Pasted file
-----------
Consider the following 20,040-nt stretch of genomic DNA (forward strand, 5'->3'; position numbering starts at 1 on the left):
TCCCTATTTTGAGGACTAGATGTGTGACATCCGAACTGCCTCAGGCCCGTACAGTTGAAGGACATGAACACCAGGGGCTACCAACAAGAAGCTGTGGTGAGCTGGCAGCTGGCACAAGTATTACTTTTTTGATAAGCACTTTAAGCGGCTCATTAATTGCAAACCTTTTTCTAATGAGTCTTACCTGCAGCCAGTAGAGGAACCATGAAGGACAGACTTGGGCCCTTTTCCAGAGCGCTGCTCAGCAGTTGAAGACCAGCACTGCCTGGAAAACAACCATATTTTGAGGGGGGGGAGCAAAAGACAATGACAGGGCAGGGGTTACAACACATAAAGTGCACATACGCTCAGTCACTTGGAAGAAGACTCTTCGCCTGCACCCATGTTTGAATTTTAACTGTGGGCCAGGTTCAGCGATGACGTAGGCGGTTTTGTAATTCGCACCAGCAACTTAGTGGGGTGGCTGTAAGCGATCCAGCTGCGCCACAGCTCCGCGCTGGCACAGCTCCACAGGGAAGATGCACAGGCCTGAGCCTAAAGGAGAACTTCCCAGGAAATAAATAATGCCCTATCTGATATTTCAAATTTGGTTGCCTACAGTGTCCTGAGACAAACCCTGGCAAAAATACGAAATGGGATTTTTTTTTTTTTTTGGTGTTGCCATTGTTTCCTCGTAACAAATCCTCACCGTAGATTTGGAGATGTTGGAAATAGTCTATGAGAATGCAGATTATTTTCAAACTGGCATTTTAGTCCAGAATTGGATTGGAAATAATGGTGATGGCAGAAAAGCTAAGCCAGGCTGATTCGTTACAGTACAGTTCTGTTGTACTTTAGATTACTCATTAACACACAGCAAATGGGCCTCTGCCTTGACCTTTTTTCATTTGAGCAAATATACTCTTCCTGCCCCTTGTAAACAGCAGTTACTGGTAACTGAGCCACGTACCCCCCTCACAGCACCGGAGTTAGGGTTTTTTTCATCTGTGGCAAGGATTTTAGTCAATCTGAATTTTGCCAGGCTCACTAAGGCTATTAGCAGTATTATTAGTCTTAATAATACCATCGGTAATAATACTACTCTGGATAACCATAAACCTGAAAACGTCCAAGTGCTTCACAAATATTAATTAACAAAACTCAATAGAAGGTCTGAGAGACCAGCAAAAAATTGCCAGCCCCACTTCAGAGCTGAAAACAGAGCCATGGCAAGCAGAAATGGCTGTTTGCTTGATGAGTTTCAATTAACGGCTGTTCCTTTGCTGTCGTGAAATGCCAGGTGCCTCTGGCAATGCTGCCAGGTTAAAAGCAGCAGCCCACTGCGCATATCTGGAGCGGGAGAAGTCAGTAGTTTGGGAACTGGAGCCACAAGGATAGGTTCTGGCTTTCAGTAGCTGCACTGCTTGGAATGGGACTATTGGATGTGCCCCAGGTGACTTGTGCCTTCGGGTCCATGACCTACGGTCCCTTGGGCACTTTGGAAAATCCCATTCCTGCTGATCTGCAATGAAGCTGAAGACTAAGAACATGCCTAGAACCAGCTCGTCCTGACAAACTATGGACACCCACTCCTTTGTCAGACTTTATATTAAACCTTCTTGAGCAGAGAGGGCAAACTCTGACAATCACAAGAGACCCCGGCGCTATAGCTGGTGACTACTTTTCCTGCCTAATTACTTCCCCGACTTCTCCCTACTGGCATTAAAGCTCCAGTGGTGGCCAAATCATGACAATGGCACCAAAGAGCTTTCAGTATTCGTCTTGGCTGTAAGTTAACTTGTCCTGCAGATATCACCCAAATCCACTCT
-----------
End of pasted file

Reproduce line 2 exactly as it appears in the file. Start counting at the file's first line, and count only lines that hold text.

TCCCTATTTTGAGGACTAGATGTGTGACATCCGAACTGCCTCAGGCCCGTACAGTTGAAGGACATGAACACCAGGGGCTACCAACAAGAAGCTGTGGTGAGCTGGCAGCTGGCACAAGTATTACTTTTTTGATAAGCACTTTAAGCGGCTCATTAATTGCAAACCTTTTTCTAATGAGTCTTACCTGCAGCCAGTAGAGGAACCATGAAGGACAGACTTGGGCCCTTTTCCAGAGCGCTGCTCAGCAGTTGAAGACCAGCACTGCCTGGAAAACAACCATATTTTGAGGGGGGGGAGCAAAAGACAATGACAGGGCAGGGGTTACAACACATAAAGTGCACATACGCTCAGTCACTTGGAAGAAGACTCTTCGCCTGCACCCATGTTTGAATTTTAACTGTGGGCCAGGTTCAGCGATGACGTAGGCGGTTTTGTAATTCGCACCAGCAACTTAGTGGGGTGGCTGTAAGCGATCCAGCTGCGCCACAGCTCCGCGCTGGCACAGCTCCACAGGGAAGATGCACAGGCCTGAGCCTAAAGGAGAACTTCCCAGGAAATAAATAATGCCCTATCTGATATTTCAAATTTGGTTGCCTACAGTGTCCTGAGACAAACCCTGGCAAAAATACGAAATGGGATTTTTTTTTTTTTTTGGTGTTGCCATTGTTTCCTCGTAACAAATCCTCACCGTAGATTTGGAGATGTTGGAAATAGTCTATGAGAATGCAGATTATTTTCAAACTGGCATTTTAGTCCAGAATTGGATTGGAAATAATGGTGATGGCAGAAAAGCTAAGCCAGGCTGATTCGTTACAGTACAGTTCTGTTGTACTTTAGATTACTCATTAACACACAGCAAATGGGCCTCTGCCTTGACCTTTTTTCATTTGAGCAAATATACTCTTCCTGCCCCTTGTAAACAGCAGTTACTGGTAACTGAGCCACGTACCCCCCTCACAGCACCGGAGTTAGGGTTTTTTTCATCTGTGGCAAGGATTTTAGTCAATCTGAATTTTGCCAGGCTCACTAAGGCTATTAGCAGTATTATTAGTCTTAATAATACCATCGGTAATAATACTACTCTGGATAACCATAAACCTGAAAACGTCCAAGTGCTTCACAAATATTAATTAACAAAACTCAATAGAAGGTCTGAGAGACCAGCAAAAAATTGCCAGCCCCACTTCAGAGCTGAAAACAGAGCCATGGCAAGCAGAAATGGCTGTTTGCTTGATGAGTTTCAATTAACGGCTGTTCCTTTGCTGTCGTGAAATGCCAGGTGCCTCTGGCAATGCTGCCAGGTTAAAAGCAGCAGCCCACTGCGCATATCTGGAGCGGGAGAAGTCAGTAGTTTGGGAACTGGAGCCACAAGGATAGGTTCTGGCTTTCAGTAGCTGCACTGCTTGGAATGGGACTATTGGATGTGCCCCAGGTGACTTGTGCCTTCGGGTCCATGACCTACGGTCCCTTGGGCACTTTGGAAAATCCCATTCCTGCTGATCTGCAATGAAGCTGAAGACTAAGAACATGCCTAGAACCAGCTCGTCCTGACAAACTATGGACACCCACTCCTTTGTCAGACTTTATATTAAACCTTCTTGAGCAGAGAGGGCAAACTCTGACAATCACAAGAGACCCCGGCGCTATAGCTGGTGACTACTTTTCCTGCCTAATTACTTCCCCGACTTCTCCCTACTGGCATTAAAGCTCCAGTGGTGGCCAAATCATGACAATGGCACCAAAGAGCTTTCAGTATTCGTCTTGGCTGTAAGTTAACTTGTCCTGCAGATATCACCCAAATCCACTCT